Amongst millions of such karma-nishöha followers of the Veda, one person may perhaps attain the level of spiritual knowledge; yet only one of many millions of such jnanis will be an actual liberated soul. And out of millions of liberated souls, it will still be difficult to find a devotee of Krishna. Devotion to Krishna which is thus so rare can take birth when a certain merit is attained through great good fortune.
The seed to the devotional creeper comes through the mercy of the Lord and his devotee. The creeper of spontaneous ecstatic devotion does not flower anywhere within this world, not even in Vaikuntha in the spiritual world, but only in Vrindavan at Krishna’s lotus feet. Krishna’s feet are like the wish-fulfilling tree around which the vine of devotion wraps itself and bears fruit. This is described in a most clear and wonderful manner by Krishnadas Kaviraj Goswami in Chaitanya Charitamrita:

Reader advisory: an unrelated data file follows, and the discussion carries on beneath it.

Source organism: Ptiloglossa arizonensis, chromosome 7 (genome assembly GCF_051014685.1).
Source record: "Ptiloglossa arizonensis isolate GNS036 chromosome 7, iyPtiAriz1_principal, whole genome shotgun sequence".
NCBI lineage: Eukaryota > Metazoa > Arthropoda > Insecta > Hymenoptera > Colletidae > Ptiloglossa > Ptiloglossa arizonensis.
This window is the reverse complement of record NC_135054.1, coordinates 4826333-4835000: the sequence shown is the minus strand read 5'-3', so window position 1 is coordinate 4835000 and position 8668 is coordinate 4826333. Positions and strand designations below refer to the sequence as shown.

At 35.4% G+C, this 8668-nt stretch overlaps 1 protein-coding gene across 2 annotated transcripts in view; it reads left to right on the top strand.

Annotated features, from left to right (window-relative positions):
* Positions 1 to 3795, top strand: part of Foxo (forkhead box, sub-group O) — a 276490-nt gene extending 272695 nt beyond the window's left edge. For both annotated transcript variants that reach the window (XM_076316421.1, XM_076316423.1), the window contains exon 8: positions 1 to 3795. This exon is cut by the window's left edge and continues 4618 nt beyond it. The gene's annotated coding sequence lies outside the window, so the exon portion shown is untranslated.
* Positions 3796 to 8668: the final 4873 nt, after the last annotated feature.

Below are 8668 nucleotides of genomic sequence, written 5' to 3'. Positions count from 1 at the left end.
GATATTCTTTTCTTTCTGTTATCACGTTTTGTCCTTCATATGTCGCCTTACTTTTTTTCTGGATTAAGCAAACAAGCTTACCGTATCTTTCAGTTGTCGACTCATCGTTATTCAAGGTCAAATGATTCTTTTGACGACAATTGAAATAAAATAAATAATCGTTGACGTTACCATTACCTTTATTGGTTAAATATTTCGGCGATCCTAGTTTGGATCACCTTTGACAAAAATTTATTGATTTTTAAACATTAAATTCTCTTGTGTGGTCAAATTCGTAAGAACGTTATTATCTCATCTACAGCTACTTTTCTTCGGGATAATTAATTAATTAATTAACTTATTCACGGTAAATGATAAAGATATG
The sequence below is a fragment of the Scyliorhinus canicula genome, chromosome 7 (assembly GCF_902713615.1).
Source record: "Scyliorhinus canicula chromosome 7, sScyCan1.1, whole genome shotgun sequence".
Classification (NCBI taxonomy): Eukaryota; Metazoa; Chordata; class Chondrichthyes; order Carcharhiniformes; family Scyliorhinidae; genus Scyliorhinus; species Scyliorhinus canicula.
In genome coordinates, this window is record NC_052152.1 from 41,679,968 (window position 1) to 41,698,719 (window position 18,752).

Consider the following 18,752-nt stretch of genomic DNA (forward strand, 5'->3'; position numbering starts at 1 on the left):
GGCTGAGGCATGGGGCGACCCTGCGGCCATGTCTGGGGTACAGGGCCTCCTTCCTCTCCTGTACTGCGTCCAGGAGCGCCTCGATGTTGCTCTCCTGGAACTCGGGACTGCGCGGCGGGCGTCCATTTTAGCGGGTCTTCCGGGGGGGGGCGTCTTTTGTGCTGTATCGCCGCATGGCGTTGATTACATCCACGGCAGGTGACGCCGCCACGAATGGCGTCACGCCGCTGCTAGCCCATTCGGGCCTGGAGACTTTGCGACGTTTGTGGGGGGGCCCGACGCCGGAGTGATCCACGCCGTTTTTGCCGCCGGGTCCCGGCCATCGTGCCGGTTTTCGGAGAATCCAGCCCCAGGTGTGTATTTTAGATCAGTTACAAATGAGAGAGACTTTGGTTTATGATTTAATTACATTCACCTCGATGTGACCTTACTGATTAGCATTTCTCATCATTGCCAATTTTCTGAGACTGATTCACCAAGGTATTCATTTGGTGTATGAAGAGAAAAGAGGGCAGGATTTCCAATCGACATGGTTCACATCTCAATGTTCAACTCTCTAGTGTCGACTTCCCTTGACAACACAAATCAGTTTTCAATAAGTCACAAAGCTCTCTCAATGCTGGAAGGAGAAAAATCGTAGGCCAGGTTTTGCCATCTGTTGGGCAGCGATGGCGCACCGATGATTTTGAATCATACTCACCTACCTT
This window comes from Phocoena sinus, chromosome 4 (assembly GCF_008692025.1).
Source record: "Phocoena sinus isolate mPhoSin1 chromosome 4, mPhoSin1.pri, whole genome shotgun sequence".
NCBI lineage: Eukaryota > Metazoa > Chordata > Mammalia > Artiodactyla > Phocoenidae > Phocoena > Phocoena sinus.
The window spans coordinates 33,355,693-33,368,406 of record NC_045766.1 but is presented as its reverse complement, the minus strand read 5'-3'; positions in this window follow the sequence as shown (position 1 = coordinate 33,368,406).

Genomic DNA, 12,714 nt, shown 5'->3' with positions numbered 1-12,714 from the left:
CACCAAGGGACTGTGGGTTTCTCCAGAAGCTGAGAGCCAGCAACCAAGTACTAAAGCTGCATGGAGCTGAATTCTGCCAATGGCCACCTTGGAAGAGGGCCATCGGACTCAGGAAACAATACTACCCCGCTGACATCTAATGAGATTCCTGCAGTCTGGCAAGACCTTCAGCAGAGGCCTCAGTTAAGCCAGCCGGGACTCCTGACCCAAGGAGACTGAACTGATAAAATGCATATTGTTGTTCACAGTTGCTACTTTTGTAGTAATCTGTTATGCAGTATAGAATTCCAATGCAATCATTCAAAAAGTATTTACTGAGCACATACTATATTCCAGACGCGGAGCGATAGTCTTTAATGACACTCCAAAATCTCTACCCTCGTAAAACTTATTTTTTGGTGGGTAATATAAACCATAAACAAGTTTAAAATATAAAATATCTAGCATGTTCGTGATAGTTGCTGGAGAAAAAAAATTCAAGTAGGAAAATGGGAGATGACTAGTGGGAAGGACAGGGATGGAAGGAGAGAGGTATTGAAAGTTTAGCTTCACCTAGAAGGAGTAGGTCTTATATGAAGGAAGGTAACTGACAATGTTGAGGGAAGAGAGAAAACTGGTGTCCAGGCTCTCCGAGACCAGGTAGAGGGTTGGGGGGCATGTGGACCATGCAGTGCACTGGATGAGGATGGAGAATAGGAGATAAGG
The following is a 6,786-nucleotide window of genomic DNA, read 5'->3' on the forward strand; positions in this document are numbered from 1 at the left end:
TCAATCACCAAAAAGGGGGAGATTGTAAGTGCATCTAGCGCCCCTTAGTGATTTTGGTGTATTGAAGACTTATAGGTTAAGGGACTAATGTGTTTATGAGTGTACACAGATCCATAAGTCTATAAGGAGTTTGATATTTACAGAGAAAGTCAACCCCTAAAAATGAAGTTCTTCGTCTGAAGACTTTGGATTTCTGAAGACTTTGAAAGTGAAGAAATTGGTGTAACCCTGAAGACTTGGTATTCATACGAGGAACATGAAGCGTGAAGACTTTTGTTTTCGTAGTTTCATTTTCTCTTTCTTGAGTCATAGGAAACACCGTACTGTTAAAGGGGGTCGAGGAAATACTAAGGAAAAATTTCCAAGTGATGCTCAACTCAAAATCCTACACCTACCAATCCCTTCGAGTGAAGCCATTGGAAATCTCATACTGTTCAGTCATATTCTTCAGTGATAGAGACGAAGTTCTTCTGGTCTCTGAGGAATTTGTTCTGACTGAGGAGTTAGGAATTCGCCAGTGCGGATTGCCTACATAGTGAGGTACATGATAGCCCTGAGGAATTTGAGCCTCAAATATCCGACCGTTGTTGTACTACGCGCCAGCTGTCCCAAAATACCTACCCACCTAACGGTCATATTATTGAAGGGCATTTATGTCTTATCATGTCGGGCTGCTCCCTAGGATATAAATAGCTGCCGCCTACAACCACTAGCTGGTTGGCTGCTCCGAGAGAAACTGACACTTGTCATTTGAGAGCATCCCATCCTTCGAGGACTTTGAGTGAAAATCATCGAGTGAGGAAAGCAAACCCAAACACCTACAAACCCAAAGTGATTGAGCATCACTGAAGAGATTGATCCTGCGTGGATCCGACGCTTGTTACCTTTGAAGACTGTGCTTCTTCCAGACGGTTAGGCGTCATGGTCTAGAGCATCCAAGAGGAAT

After wandering through this entire universe, birth after birth, some fortunate souls receive the seed of devotion (bhakti-lata-bija) by the mercy of Krishna and the guru. Upon receiving the seed of devotional service, one should take care of it by becoming a gardener and sowing it in his heart. If he waters the seed gradually by the process of shravana and kirtan [hearing and chanting], the seed will begin to sprout. As one waters the bhakti-lata-bija, the seed sprouts, and the creeper gradually increases to the point where it penetrates the walls of this universe and goes beyond the Viraja River between the spiritual world and the material world. It passes through the Brahma-loka, the Brahman effulgence until it finally reaches the spiritual sky and the spiritual planet Goloka Vrindavan where it takes shelter of the desire tree of the lotus feet of Krishna. There the creeper expands greatly and produces the fruit of love for Krishna, while the gardener continues to regularly sprinkle the creeper with the water of hearing and chanting here in the material world.